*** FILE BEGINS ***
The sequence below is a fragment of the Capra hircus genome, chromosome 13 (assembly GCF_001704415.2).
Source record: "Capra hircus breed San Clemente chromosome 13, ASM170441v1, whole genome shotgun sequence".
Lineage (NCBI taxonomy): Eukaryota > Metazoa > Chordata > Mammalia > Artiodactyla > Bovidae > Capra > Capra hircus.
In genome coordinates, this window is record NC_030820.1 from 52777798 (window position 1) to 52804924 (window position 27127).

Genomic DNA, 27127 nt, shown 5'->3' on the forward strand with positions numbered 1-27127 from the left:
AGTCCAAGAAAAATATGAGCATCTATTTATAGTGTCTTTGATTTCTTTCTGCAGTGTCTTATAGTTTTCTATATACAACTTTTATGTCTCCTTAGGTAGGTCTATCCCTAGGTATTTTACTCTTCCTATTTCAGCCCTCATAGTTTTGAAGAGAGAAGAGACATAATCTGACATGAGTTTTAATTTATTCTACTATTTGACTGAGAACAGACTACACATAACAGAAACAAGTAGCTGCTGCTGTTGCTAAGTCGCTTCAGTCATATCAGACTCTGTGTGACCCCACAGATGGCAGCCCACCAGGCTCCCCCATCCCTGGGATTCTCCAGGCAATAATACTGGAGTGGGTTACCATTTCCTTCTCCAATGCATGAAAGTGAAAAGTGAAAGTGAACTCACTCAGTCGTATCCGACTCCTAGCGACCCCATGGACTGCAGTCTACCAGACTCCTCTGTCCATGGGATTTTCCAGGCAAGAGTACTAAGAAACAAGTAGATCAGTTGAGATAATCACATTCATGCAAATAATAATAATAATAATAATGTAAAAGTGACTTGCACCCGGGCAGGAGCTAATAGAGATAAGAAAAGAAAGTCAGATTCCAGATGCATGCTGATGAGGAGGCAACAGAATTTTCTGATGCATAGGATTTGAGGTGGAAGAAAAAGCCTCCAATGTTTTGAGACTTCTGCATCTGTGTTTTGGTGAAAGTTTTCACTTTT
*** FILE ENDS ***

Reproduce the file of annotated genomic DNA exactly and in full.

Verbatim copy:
The sequence below is a fragment of the Capra hircus genome, chromosome 13 (assembly GCF_001704415.2).
Source record: "Capra hircus breed San Clemente chromosome 13, ASM170441v1, whole genome shotgun sequence".
Lineage (NCBI taxonomy): Eukaryota > Metazoa > Chordata > Mammalia > Artiodactyla > Bovidae > Capra > Capra hircus.
In genome coordinates, this window is record NC_030820.1 from 52777798 (window position 1) to 52804924 (window position 27127).

Genomic DNA, 27127 nt, shown 5'->3' on the forward strand with positions numbered 1-27127 from the left:
AGTCCAAGAAAAATATGAGCATCTATTTATAGTGTCTTTGATTTCTTTCTGCAGTGTCTTATAGTTTTCTATATACAACTTTTATGTCTCCTTAGGTAGGTCTATCCCTAGGTATTTTACTCTTCCTATTTCAGCCCTCATAGTTTTGAAGAGAGAAGAGACATAATCTGACATGAGTTTTAATTTATTCTACTATTTGACTGAGAACAGACTACACATAACAGAAACAAGTAGCTGCTGCTGTTGCTAAGTCGCTTCAGTCATATCAGACTCTGTGTGACCCCACAGATGGCAGCCCACCAGGCTCCCCCATCCCTGGGATTCTCCAGGCAATAATACTGGAGTGGGTTACCATTTCCTTCTCCAATGCATGAAAGTGAAAAGTGAAAGTGAACTCACTCAGTCGTATCCGACTCCTAGCGACCCCATGGACTGCAGTCTACCAGACTCCTCTGTCCATGGGATTTTCCAGGCAAGAGTACTAAGAAACAAGTAGATCAGTTGAGATAATCACATTCATGCAAATAATAATAATAATAATAATGTAAAAGTGACTTGCACCCGGGCAGGAGCTAATAGAGATAAGAAAAGAAAGTCAGATTCCAGATGCATGCTGATGAGGAGGCAACAGAATTTTCTGATGCATAGGATTTGAGGTGGAAGAAAAAGCCTCCAATGTTTTGAGACTTCTGCATCTGTGTTTTGGTGAAAGTTTTCACTTTT